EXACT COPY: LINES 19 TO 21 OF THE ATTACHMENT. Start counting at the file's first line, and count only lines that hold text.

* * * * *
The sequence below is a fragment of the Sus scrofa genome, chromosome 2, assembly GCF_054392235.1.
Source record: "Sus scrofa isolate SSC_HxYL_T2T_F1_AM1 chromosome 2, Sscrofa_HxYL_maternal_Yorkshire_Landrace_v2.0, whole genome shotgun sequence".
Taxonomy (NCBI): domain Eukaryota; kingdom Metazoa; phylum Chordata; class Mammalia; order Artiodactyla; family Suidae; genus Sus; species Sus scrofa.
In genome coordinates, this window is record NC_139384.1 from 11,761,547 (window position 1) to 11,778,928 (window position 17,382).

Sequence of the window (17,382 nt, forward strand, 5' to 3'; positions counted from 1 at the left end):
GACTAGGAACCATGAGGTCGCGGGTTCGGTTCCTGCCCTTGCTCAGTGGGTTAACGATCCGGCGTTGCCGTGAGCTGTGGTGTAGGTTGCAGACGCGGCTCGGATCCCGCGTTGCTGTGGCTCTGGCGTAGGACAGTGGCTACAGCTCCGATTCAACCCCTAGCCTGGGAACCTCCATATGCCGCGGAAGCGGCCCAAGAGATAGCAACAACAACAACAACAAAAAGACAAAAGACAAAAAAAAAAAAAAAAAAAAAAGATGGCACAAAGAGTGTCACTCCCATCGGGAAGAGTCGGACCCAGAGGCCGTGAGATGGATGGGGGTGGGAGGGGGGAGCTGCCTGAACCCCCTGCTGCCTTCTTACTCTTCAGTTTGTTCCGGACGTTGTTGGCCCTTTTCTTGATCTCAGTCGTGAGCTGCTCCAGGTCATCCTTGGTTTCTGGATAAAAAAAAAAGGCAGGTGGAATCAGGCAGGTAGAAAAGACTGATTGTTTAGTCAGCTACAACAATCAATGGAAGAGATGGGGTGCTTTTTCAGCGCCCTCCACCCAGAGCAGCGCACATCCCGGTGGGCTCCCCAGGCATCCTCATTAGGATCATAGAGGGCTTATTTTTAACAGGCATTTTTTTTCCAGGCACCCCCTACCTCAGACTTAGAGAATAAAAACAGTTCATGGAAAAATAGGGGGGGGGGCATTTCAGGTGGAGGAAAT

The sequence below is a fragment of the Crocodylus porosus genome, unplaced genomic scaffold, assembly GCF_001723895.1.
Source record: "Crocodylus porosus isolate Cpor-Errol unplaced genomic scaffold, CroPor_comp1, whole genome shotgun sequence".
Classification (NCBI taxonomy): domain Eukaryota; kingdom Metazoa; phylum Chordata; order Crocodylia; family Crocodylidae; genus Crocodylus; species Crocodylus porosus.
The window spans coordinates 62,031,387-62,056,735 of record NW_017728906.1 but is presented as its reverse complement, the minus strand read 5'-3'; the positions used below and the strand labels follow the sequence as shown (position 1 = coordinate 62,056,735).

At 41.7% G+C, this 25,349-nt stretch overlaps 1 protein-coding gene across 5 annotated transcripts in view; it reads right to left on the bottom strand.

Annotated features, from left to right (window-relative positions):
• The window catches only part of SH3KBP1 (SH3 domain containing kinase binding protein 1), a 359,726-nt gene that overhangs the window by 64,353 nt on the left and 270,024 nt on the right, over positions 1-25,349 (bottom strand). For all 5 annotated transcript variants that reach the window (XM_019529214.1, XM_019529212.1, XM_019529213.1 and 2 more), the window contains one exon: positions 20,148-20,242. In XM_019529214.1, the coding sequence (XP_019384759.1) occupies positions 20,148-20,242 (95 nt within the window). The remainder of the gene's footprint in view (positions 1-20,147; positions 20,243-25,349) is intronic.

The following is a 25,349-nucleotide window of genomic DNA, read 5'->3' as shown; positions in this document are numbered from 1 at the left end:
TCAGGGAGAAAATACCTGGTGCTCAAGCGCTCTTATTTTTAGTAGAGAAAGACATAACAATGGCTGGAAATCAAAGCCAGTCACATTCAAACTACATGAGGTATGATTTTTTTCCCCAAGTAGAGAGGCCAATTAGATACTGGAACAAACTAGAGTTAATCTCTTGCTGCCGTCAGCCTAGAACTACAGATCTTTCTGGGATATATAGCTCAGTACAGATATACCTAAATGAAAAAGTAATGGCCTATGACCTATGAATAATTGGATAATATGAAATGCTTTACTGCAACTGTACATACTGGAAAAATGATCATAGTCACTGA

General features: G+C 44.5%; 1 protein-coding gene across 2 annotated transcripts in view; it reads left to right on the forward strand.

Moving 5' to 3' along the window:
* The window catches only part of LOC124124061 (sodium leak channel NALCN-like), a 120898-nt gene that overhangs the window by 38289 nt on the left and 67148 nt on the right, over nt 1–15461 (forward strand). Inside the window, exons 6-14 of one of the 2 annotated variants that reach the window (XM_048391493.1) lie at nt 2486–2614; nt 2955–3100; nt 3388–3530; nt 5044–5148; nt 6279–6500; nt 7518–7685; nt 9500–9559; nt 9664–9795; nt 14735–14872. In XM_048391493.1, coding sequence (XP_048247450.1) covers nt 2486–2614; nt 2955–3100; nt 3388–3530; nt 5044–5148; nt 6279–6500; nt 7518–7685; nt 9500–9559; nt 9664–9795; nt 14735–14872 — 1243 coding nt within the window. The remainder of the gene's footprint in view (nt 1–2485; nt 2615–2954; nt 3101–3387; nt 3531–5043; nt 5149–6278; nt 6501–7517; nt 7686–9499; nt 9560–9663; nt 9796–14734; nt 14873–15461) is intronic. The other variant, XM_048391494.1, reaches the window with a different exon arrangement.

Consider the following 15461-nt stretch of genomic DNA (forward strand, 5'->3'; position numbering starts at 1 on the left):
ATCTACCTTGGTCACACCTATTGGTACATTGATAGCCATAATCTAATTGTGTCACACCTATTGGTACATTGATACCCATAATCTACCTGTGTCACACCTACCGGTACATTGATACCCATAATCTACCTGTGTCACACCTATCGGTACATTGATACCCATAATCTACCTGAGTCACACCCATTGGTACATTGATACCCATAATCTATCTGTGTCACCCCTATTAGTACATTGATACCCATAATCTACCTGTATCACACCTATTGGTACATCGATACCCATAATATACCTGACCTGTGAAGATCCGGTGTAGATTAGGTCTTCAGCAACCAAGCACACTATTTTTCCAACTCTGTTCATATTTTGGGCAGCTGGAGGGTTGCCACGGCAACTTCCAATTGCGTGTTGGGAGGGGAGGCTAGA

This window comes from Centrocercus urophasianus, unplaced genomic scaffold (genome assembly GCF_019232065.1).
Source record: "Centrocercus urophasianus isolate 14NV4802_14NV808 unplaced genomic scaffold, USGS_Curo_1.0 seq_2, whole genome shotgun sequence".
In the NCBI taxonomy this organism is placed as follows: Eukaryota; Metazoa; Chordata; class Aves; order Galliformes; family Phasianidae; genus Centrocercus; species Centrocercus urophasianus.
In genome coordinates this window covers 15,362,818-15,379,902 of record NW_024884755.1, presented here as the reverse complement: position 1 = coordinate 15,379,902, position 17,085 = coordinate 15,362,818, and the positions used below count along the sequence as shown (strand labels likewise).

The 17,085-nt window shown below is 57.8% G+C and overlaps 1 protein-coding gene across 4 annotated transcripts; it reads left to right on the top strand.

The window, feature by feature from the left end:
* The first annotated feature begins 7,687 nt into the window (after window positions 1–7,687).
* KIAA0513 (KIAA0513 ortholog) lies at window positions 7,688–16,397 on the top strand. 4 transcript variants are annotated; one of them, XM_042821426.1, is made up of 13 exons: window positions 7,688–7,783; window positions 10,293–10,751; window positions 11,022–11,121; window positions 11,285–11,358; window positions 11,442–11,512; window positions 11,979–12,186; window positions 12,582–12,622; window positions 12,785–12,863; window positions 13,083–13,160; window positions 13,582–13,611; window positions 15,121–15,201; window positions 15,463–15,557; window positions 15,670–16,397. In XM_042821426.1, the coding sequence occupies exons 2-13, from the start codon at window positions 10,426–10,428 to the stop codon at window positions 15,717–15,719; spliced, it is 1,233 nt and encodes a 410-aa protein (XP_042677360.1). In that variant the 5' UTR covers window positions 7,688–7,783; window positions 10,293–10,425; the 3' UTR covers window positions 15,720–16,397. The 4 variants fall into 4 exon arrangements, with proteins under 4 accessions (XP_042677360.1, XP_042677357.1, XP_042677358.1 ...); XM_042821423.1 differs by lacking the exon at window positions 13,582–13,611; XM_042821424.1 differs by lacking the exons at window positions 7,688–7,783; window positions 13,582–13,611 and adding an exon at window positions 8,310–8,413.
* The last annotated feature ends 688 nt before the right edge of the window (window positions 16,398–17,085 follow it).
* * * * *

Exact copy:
Consider the following 15461-nt stretch of genomic DNA (forward strand, 5'->3'; position numbering starts at 1 on the left):
ATCTACCTTGGTCACACCTATTGGTACATTGATAGCCATAATCTAATTGTGTCACACCTATTGGTACATTGATACCCATAATCTACCTGTGTCACACCTACCGGTACATTGATACCCATAATCTACCTGTGTCACACCTATCGGTACATTGATACCCATAATCTACCTGAGTCACACCCATTGGTACATTGATACCCATAATCTATCTGTGTCACCCCTATTAGTACATTGATACCCATAATCTACCTGTATCACACCTATTGGTACATCGATACCCATAATATACCTGACCTGTGAAGATCCGGTGTAGATTAGGTCTTCAGCAACCAAGCACACTATTTTTCCAACTCTGTTCATATTTTGGGCAGCTGGAGGGTTGCCACGGCAACTTCCAATTGCGTGTTGGGAGGGGAGGCTAGA

This window comes from Centrocercus urophasianus, unplaced genomic scaffold (genome assembly GCF_019232065.1).